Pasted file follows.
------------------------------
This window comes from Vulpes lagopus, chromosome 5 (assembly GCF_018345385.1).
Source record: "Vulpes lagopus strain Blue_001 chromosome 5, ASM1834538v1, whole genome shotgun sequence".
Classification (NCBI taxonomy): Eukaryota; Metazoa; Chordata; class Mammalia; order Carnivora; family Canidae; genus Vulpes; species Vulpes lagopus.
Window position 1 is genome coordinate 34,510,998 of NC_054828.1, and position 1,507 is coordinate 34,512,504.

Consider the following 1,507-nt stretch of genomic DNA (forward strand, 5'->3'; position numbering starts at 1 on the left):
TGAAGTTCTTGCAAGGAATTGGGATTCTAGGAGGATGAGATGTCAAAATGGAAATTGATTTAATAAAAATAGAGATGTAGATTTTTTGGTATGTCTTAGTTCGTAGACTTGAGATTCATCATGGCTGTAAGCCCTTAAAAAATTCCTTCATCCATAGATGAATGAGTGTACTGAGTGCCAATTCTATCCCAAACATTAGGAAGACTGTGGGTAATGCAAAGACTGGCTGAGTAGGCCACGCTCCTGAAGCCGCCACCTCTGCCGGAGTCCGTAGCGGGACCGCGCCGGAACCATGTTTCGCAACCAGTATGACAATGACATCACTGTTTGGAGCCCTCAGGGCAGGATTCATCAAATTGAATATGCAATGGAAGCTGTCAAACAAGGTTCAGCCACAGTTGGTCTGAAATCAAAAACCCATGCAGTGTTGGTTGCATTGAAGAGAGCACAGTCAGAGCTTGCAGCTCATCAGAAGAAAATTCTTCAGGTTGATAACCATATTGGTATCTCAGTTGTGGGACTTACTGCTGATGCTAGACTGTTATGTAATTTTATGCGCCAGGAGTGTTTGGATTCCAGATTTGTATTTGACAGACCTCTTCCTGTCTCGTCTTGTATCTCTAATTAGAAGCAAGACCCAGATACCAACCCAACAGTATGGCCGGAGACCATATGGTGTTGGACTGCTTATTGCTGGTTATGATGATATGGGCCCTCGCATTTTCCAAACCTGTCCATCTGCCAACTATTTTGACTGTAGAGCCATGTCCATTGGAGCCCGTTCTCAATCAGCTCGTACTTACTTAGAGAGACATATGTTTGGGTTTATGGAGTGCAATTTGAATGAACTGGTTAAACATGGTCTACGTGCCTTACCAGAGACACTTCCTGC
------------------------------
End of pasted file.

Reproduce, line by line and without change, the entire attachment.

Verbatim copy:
This window comes from Vulpes lagopus, chromosome 5 (assembly GCF_018345385.1).
Source record: "Vulpes lagopus strain Blue_001 chromosome 5, ASM1834538v1, whole genome shotgun sequence".
Classification (NCBI taxonomy): Eukaryota; Metazoa; Chordata; class Mammalia; order Carnivora; family Canidae; genus Vulpes; species Vulpes lagopus.
Window position 1 is genome coordinate 34,510,998 of NC_054828.1, and position 1,507 is coordinate 34,512,504.

Consider the following 1,507-nt stretch of genomic DNA (forward strand, 5'->3'; position numbering starts at 1 on the left):
TGAAGTTCTTGCAAGGAATTGGGATTCTAGGAGGATGAGATGTCAAAATGGAAATTGATTTAATAAAAATAGAGATGTAGATTTTTTGGTATGTCTTAGTTCGTAGACTTGAGATTCATCATGGCTGTAAGCCCTTAAAAAATTCCTTCATCCATAGATGAATGAGTGTACTGAGTGCCAATTCTATCCCAAACATTAGGAAGACTGTGGGTAATGCAAAGACTGGCTGAGTAGGCCACGCTCCTGAAGCCGCCACCTCTGCCGGAGTCCGTAGCGGGACCGCGCCGGAACCATGTTTCGCAACCAGTATGACAATGACATCACTGTTTGGAGCCCTCAGGGCAGGATTCATCAAATTGAATATGCAATGGAAGCTGTCAAACAAGGTTCAGCCACAGTTGGTCTGAAATCAAAAACCCATGCAGTGTTGGTTGCATTGAAGAGAGCACAGTCAGAGCTTGCAGCTCATCAGAAGAAAATTCTTCAGGTTGATAACCATATTGGTATCTCAGTTGTGGGACTTACTGCTGATGCTAGACTGTTATGTAATTTTATGCGCCAGGAGTGTTTGGATTCCAGATTTGTATTTGACAGACCTCTTCCTGTCTCGTCTTGTATCTCTAATTAGAAGCAAGACCCAGATACCAACCCAACAGTATGGCCGGAGACCATATGGTGTTGGACTGCTTATTGCTGGTTATGATGATATGGGCCCTCGCATTTTCCAAACCTGTCCATCTGCCAACTATTTTGACTGTAGAGCCATGTCCATTGGAGCCCGTTCTCAATCAGCTCGTACTTACTTAGAGAGACATATGTTTGGGTTTATGGAGTGCAATTTGAATGAACTGGTTAAACATGGTCTACGTGCCTTACCAGAGACACTTCCTGC